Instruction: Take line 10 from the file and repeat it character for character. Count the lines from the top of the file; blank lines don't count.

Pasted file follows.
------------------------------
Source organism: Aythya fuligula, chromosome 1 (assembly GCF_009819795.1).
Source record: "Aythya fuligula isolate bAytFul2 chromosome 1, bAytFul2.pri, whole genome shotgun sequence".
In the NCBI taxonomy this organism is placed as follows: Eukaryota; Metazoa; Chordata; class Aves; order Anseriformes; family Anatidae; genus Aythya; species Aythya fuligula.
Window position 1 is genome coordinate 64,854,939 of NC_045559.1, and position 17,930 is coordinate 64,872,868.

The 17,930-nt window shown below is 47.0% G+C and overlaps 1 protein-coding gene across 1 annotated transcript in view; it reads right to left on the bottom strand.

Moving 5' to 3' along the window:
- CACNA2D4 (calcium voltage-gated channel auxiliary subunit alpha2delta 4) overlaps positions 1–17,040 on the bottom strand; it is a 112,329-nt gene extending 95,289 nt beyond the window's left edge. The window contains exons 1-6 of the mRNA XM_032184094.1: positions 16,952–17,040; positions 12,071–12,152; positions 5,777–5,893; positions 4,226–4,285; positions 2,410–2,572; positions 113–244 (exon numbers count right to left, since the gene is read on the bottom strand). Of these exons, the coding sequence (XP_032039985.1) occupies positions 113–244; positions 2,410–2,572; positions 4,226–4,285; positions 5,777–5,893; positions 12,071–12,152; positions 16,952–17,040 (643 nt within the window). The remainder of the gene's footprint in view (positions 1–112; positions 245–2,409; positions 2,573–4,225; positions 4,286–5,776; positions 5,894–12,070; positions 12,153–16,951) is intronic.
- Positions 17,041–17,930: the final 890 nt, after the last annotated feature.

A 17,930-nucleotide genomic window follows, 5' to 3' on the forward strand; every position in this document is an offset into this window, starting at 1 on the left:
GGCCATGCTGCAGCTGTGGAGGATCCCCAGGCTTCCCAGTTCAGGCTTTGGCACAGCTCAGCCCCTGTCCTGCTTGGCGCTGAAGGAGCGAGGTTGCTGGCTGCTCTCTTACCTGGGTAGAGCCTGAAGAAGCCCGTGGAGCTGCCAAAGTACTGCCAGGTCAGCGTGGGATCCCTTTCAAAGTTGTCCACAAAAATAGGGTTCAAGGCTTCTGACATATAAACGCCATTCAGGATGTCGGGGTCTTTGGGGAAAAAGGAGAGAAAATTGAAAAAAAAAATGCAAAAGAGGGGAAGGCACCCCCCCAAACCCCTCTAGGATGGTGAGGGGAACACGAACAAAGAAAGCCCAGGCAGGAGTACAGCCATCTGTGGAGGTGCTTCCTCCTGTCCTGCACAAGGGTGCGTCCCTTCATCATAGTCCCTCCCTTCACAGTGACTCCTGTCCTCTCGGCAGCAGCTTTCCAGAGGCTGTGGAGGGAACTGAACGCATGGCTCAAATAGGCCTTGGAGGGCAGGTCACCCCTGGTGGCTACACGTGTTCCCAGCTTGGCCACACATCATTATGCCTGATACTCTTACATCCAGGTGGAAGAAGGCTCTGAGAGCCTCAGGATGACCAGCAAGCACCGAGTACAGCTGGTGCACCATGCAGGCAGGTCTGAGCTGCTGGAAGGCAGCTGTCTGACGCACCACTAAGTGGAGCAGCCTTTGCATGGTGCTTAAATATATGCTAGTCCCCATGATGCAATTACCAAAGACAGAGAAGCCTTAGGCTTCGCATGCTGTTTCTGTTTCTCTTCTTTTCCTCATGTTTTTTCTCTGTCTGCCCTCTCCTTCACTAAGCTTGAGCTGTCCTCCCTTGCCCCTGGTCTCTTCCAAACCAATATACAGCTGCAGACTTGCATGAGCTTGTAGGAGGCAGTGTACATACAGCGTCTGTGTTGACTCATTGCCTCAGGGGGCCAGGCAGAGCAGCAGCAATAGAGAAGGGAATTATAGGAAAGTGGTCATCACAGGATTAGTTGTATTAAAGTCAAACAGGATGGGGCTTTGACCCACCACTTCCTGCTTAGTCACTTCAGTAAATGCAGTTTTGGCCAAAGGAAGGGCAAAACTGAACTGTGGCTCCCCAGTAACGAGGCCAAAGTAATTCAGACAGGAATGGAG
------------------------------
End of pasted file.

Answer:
GGCCATGCTGCAGCTGTGGAGGATCCCCAGGCTTCCCAGTTCAGGCTTTGGCACAGCTCAGCCCCTGTCCTGCTTGGCGCTGAAGGAGCGAGGTTGCTGGCTGCTCTCTTACCTGGGTAGAGCCTGAAGAAGCCCGTGGAGCTGCCAAAGTACTGCCAGGTCAGCGTGGGATCCCTTTCAAAGTTGTCCACAAAAATAGGGTTCAAGGCTTCTGACATATAAACGCCATTCAGGATGTCGGGGTCTTTGGGGAAAAAGGAGAGAAAATTGAAAAAAAAAATGCAAAAGAGGGGAAGGCACCCCCCCAAACCCCTCTAGGATGGTGAGGGGAACACGAACAAAGAAAGCCCAGGCAGGAGTACAGCCATCTGTGGAGGTGCTTCCTCCTGTCCTGCACAAGGGTGCGTCCCTTCATCATAGTCCCTCCCTTCACAGTGACTCCTGTCCTCTCGGCAGCAGCTTTCCAGAGGCTGTGGAGGGAACTGAACGCATGGCTCAAATAGGCCTTGGAGGGCAGGTCACCCCTGGTGGCTACACGTGTTCCCAGCTTGGCCACACATCATTATGCCTGATACTCTTACATCCAGGTGGAAGAAGGCTCTGAGAGCCTCAGGATGACCAGCAAGCACCGAGTACAGCTGGTGCACCATGCAGGCAGGTCTGAGCTGCTGGAAGGCAGCTGTCTGACGCACCACTAAGTGGAGCAGCCTTTGCATGGTGCTTAAATATATGCTAGTCCCCATGATGCAATTACCAAAGACAGAGAAGCCTTAGGCTTCGCATGCTGTTTCTGTTTCTCTTCTTTTCCTCATGTTTTTTCTCTGTCTGCCCTCTCCTTCACTAAGCTTGAGCTGTCCTCCCTTGCCCCTGGTCTCTTCCAAACCAATATACAGCTGCAGACTTGCATGAGCTTGTAGGAGGCAGTGTACATACAGCGTCTGTGTTGACTCATTGCCTCAGGGGGCCAGGCAGAGCAGCAGCAATAGAGAAGGGAATTATAGGAAAGTGGTCATCACAGGATTAGTTGTATTAAAGTCAAACAGGATGGGGCTTTGACCCACCACTTCCTGCTTAGTCACTTCAGTAAATGCAGTTTTGGCCAAAGGAAGGGCAAAACTGAACTGTGGCTCCCCAGTAACGAGGCCAAAGTAATTCAGACAGGAATGGAG